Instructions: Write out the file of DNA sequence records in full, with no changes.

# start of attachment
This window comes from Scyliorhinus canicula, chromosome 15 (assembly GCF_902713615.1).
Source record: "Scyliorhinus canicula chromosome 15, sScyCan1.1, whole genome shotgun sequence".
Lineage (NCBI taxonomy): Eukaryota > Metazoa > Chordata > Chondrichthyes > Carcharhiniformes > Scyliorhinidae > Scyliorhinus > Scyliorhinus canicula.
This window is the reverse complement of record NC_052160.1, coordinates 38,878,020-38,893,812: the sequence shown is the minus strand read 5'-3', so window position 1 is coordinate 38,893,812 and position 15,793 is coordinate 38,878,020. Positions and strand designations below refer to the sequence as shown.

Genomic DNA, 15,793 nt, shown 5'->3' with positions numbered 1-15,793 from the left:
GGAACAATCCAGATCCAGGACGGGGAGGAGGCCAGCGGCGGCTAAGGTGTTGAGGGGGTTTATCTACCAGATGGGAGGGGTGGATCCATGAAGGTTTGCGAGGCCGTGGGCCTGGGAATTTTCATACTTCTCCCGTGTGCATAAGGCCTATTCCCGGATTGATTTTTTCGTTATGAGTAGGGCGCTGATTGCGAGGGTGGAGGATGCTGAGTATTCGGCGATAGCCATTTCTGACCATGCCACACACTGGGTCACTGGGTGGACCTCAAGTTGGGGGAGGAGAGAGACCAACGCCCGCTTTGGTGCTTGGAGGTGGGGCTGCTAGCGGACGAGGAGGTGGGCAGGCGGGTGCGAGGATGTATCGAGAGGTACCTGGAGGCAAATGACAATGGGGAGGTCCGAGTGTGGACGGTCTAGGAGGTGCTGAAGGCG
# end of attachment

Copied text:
This window comes from Scyliorhinus canicula, chromosome 15 (assembly GCF_902713615.1).
Source record: "Scyliorhinus canicula chromosome 15, sScyCan1.1, whole genome shotgun sequence".
Lineage (NCBI taxonomy): Eukaryota > Metazoa > Chordata > Chondrichthyes > Carcharhiniformes > Scyliorhinidae > Scyliorhinus > Scyliorhinus canicula.
This window is the reverse complement of record NC_052160.1, coordinates 38,878,020-38,893,812: the sequence shown is the minus strand read 5'-3', so window position 1 is coordinate 38,893,812 and position 15,793 is coordinate 38,878,020. Positions and strand designations below refer to the sequence as shown.

Genomic DNA, 15,793 nt, shown 5'->3' with positions numbered 1-15,793 from the left:
GGAACAATCCAGATCCAGGACGGGGAGGAGGCCAGCGGCGGCTAAGGTGTTGAGGGGGTTTATCTACCAGATGGGAGGGGTGGATCCATGAAGGTTTGCGAGGCCGTGGGCCTGGGAATTTTCATACTTCTCCCGTGTGCATAAGGCCTATTCCCGGATTGATTTTTTCGTTATGAGTAGGGCGCTGATTGCGAGGGTGGAGGATGCTGAGTATTCGGCGATAGCCATTTCTGACCATGCCACACACTGGGTCACTGGGTGGACCTCAAGTTGGGGGAGGAGAGAGACCAACGCCCGCTTTGGTGCTTGGAGGTGGGGCTGCTAGCGGACGAGGAGGTGGGCAGGCGGGTGCGAGGATGTATCGAGAGGTACCTGGAGGCAAATGACAATGGGGAGGTCCGAGTGTGGACGGTCTAGGAGGTGCTGAAGGCG